Meeting Minutes: COPE° Working group on Marine Debris and Entanglement

TUES, 5 MARCH 2024 | 12:00 PM EST


  • Wayne Macdougall, Working Group Chair
  • Clayton A. Burke, Working Group Chair
  • Edward Trippel
  • Sebastien Blanchard
  • Hannah Dawicki, COPE° Administrator
  • Sophie Banas, COPE° Administrator

Agenda Items

  • Welcome and Introductions
  • Introduction to WG Topic
    • Marine Debris and Entanglement
  •  Discussion
    • What are the main problems we are looking to address?
      • Ghost fishing gear
      • Entanglements
      • Disruption to migratory patterns (i.e. North Atlantic Right Whales)
    •  What are the main objectives?
    • What is currently being done?
      • Gear innovations and trials
      • Utilization of different types of rope
      • University research and potential for partnerships
  •  Next Steps

Discussion Summary

  • Hannah Dawicki opened the meeting thanking the participants for attending and welcoming them to the COPE° Working Group on Marine Debris and Entanglement.
  • COPE was launched in 2022 by the Northeast Maritime Institute – a private maritime college located in Fairhaven, Massachusetts – to provide a safe and transparent digital platform for a diverse group of individuals and organizations to collaborate on finding solutions to different maritime and ocean related problems.
  • Hannah Dawicki initiated the discussion by explaining the purpose of the working group, which is to identify focus areas based on the expertise of the participants.
  • Wayne and Clayton provided insights into their interest in addressing ghost gear and ghost fishing. They emphasized the need for technological solutions such as radio signals, controls, and GPS not only to reduce entanglements, but also to reduce carbon emissions and improve efficiency in the fishing fleet.
    • Sébastien Blanchard shared his perspective on the entanglement of whales and the need for solutions to address this issue. Sébastien highlighted the importance of understanding entanglement risks, especially in areas like the Gulf of Saint Lawrence. Sébastien mentioned the prevalence of fisheries in their area, particularly focusing on crab and lobster industries, which are prone to entanglement issues.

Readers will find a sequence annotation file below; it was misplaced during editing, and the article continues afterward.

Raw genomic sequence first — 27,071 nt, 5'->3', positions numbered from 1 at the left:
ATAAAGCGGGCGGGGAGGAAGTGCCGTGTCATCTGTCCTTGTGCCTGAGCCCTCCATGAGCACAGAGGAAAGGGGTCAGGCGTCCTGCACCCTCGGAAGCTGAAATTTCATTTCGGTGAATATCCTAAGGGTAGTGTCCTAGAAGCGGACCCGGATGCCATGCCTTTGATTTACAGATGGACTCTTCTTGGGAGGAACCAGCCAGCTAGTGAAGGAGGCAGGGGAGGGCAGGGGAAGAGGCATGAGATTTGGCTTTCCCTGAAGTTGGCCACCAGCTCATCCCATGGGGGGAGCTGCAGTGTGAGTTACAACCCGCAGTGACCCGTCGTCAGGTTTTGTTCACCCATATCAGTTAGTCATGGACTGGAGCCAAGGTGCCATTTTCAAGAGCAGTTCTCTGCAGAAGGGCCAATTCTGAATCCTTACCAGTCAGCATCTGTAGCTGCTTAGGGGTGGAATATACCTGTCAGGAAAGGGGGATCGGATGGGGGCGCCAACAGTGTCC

• Wayne brought up the recent sightings of North Atlantic right whales in Maine and Massachusetts, which is abnormal considering their usual winter migration patterns. The group discussed potential factors for this behavior, such as milder winters and warmer water temperatures in the region. The group also discussed other systems and technologies that require further research to better understand their impact on whales’ migratory patterns, including offshore wind farms and the building of causeways. Wayne referenced a documentary called “Sonic Sea” documenting issues with offshore wind farms in Norway and Sweden affecting migratory species.
  • The group began to discuss fishing gear and its role in entanglement.
  • The group discussed weak links in fishing gear and Wayne suggested the implementation of GPS or EPIRB systems on weak links to aid in tracking entangled whales and lost gear. Edward mentioned the “rescue unit,” a tool used for locating lost fishing gear, but noted DFO’s cautious approach to its implementation. The group spent some time considering the integration of tracking systems into fishing gear to aid in gear recovery and whale rescue efforts.